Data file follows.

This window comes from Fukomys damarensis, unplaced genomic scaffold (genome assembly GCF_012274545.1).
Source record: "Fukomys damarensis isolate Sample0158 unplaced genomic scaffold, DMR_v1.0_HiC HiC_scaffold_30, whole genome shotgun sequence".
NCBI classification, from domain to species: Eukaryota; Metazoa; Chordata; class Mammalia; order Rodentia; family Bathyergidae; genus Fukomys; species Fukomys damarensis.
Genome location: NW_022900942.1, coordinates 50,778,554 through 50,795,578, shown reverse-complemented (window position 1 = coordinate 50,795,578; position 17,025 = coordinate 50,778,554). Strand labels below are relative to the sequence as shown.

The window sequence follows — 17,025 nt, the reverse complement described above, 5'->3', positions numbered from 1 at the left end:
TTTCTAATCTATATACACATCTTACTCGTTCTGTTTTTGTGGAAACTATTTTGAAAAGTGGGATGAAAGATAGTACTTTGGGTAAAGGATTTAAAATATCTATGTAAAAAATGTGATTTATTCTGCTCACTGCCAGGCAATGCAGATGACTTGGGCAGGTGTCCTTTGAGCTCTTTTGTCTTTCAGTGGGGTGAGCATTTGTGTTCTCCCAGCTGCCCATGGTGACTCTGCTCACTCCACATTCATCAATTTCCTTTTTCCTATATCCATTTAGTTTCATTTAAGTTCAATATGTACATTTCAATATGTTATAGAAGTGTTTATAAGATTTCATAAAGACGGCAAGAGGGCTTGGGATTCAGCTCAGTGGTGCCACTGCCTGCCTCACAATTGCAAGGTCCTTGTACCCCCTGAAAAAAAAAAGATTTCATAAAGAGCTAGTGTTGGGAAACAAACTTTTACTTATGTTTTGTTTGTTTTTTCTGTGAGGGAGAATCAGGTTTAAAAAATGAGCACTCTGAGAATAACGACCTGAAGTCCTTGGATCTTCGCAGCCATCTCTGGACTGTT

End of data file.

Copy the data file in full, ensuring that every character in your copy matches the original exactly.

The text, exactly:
This window comes from Fukomys damarensis, unplaced genomic scaffold (genome assembly GCF_012274545.1).
Source record: "Fukomys damarensis isolate Sample0158 unplaced genomic scaffold, DMR_v1.0_HiC HiC_scaffold_30, whole genome shotgun sequence".
NCBI classification, from domain to species: Eukaryota; Metazoa; Chordata; class Mammalia; order Rodentia; family Bathyergidae; genus Fukomys; species Fukomys damarensis.
Genome location: NW_022900942.1, coordinates 50,778,554 through 50,795,578, shown reverse-complemented (window position 1 = coordinate 50,795,578; position 17,025 = coordinate 50,778,554). Strand labels below are relative to the sequence as shown.

The window sequence follows — 17,025 nt, the reverse complement described above, 5'->3', positions numbered from 1 at the left end:
TTTCTAATCTATATACACATCTTACTCGTTCTGTTTTTGTGGAAACTATTTTGAAAAGTGGGATGAAAGATAGTACTTTGGGTAAAGGATTTAAAATATCTATGTAAAAAATGTGATTTATTCTGCTCACTGCCAGGCAATGCAGATGACTTGGGCAGGTGTCCTTTGAGCTCTTTTGTCTTTCAGTGGGGTGAGCATTTGTGTTCTCCCAGCTGCCCATGGTGACTCTGCTCACTCCACATTCATCAATTTCCTTTTTCCTATATCCATTTAGTTTCATTTAAGTTCAATATGTACATTTCAATATGTTATAGAAGTGTTTATAAGATTTCATAAAGACGGCAAGAGGGCTTGGGATTCAGCTCAGTGGTGCCACTGCCTGCCTCACAATTGCAAGGTCCTTGTACCCCCTGAAAAAAAAAAGATTTCATAAAGAGCTAGTGTTGGGAAACAAACTTTTACTTATGTTTTGTTTGTTTTTTCTGTGAGGGAGAATCAGGTTTAAAAAATGAGCACTCTGAGAATAACGACCTGAAGTCCTTGGATCTTCGCAGCCATCTCTGGACTGTT